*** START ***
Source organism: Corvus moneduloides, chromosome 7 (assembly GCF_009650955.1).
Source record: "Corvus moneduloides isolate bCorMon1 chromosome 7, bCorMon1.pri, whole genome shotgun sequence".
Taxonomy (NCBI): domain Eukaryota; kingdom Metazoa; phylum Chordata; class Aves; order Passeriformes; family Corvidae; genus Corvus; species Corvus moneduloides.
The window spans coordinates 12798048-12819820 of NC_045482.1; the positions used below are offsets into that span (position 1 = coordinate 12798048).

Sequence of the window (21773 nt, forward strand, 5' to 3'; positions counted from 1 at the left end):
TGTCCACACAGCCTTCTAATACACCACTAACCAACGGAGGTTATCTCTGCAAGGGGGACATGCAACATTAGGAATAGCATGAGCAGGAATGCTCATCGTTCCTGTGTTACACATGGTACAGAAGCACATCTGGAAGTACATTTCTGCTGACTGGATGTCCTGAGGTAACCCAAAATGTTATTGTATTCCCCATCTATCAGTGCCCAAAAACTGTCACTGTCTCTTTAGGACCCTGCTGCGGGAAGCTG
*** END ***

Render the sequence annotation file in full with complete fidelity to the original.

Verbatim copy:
Source organism: Corvus moneduloides, chromosome 7 (assembly GCF_009650955.1).
Source record: "Corvus moneduloides isolate bCorMon1 chromosome 7, bCorMon1.pri, whole genome shotgun sequence".
Taxonomy (NCBI): domain Eukaryota; kingdom Metazoa; phylum Chordata; class Aves; order Passeriformes; family Corvidae; genus Corvus; species Corvus moneduloides.
The window spans coordinates 12798048-12819820 of NC_045482.1; the positions used below are offsets into that span (position 1 = coordinate 12798048).

Sequence of the window (21773 nt, forward strand, 5' to 3'; positions counted from 1 at the left end):
TGTCCACACAGCCTTCTAATACACCACTAACCAACGGAGGTTATCTCTGCAAGGGGGACATGCAACATTAGGAATAGCATGAGCAGGAATGCTCATCGTTCCTGTGTTACACATGGTACAGAAGCACATCTGGAAGTACATTTCTGCTGACTGGATGTCCTGAGGTAACCCAAAATGTTATTGTATTCCCCATCTATCAGTGCCCAAAAACTGTCACTGTCTCTTTAGGACCCTGCTGCGGGAAGCTG